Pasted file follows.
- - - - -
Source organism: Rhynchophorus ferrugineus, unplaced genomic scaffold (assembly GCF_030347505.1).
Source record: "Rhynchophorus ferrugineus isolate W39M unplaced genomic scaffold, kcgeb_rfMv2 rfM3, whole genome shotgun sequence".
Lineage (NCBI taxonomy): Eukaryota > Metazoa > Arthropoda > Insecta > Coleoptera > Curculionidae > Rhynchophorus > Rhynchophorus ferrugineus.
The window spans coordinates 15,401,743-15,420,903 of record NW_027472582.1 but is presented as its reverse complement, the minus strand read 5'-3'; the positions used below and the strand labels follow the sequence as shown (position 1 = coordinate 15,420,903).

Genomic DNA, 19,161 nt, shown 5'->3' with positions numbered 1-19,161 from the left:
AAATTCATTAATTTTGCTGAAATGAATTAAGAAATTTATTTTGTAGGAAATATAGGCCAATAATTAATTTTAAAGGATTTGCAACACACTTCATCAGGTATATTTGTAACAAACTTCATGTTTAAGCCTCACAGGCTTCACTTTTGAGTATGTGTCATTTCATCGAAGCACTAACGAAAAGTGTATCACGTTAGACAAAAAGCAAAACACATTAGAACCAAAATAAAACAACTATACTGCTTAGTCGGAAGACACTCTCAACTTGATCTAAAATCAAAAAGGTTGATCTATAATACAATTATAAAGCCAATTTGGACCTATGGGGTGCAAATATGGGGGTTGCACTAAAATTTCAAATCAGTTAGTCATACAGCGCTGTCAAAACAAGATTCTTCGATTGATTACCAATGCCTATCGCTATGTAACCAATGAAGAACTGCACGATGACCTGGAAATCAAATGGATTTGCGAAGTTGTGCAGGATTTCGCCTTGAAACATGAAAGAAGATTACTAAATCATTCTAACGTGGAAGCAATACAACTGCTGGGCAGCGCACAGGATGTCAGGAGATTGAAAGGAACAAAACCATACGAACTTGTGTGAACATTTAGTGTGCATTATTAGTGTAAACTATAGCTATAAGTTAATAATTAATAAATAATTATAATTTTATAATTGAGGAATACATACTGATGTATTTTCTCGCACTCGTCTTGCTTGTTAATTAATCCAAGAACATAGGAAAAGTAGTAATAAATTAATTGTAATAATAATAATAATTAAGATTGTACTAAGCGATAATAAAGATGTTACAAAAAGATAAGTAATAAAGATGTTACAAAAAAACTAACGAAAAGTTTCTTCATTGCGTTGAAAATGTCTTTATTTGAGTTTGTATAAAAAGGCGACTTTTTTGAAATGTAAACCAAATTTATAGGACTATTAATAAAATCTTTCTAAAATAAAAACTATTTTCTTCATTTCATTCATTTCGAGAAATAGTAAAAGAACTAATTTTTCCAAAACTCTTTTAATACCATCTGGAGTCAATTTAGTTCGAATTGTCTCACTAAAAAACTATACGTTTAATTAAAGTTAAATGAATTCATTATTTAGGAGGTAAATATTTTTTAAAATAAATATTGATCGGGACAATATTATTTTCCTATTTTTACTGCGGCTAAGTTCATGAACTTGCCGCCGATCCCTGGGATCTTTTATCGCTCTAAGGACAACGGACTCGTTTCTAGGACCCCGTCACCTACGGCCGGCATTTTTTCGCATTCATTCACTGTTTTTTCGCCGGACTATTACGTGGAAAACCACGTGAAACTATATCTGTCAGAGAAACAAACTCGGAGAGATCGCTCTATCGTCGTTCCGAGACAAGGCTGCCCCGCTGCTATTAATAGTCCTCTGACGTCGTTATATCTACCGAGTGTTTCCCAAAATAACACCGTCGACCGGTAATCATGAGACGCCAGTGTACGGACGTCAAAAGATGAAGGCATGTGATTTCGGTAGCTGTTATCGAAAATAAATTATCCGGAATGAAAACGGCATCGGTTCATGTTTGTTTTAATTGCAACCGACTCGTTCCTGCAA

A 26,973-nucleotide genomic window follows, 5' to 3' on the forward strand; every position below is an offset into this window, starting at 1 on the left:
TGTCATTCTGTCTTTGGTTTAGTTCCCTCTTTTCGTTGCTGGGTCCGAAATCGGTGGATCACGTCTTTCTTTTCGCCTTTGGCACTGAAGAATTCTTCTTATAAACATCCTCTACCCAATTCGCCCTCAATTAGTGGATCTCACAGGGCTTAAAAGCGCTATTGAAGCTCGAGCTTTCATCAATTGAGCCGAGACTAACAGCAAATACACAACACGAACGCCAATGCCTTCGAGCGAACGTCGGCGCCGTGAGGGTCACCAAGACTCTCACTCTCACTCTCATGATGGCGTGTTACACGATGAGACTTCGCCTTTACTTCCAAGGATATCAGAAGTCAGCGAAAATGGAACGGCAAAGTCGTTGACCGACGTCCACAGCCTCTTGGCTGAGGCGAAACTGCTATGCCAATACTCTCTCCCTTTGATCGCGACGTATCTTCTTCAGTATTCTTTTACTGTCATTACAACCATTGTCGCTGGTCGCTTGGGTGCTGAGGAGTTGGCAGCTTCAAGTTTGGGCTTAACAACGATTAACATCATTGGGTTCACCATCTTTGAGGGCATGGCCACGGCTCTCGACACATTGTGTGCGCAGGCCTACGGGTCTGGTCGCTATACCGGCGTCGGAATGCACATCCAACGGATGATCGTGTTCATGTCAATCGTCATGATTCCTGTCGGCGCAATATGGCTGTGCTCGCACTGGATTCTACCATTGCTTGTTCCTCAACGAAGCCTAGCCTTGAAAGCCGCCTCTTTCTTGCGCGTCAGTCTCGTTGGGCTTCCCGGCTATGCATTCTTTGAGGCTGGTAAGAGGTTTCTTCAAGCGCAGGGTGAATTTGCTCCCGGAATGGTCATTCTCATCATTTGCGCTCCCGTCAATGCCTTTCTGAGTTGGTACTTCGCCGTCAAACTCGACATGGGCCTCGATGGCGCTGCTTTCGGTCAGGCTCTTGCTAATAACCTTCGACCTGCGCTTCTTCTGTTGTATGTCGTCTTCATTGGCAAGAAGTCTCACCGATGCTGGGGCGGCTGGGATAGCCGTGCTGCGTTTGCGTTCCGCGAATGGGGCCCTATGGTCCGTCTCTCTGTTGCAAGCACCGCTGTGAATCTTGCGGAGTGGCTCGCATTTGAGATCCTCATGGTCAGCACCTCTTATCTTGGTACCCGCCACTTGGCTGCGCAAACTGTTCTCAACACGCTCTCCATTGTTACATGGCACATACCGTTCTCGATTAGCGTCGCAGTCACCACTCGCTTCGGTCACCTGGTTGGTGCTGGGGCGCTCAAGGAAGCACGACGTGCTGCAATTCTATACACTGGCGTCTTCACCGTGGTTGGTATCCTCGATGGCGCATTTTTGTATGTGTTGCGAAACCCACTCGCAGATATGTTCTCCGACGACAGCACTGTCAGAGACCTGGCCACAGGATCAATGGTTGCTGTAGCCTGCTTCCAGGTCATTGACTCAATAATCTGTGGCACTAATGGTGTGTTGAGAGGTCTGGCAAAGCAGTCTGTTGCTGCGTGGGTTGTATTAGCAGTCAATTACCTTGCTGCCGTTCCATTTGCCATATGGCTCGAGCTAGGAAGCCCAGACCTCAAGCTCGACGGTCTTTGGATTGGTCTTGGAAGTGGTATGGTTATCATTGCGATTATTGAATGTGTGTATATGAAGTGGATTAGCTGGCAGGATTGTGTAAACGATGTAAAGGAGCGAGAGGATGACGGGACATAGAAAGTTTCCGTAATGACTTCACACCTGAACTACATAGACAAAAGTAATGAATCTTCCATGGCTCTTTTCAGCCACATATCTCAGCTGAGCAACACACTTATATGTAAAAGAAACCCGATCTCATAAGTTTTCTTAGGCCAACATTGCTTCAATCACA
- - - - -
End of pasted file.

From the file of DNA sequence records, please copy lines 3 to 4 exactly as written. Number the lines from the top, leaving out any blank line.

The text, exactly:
Lineage (NCBI taxonomy): Eukaryota > Metazoa > Arthropoda > Insecta > Coleoptera > Curculionidae > Rhynchophorus > Rhynchophorus ferrugineus.
The window spans coordinates 15,401,743-15,420,903 of record NW_027472582.1 but is presented as its reverse complement, the minus strand read 5'-3'; the positions used below and the strand labels follow the sequence as shown (position 1 = coordinate 15,420,903).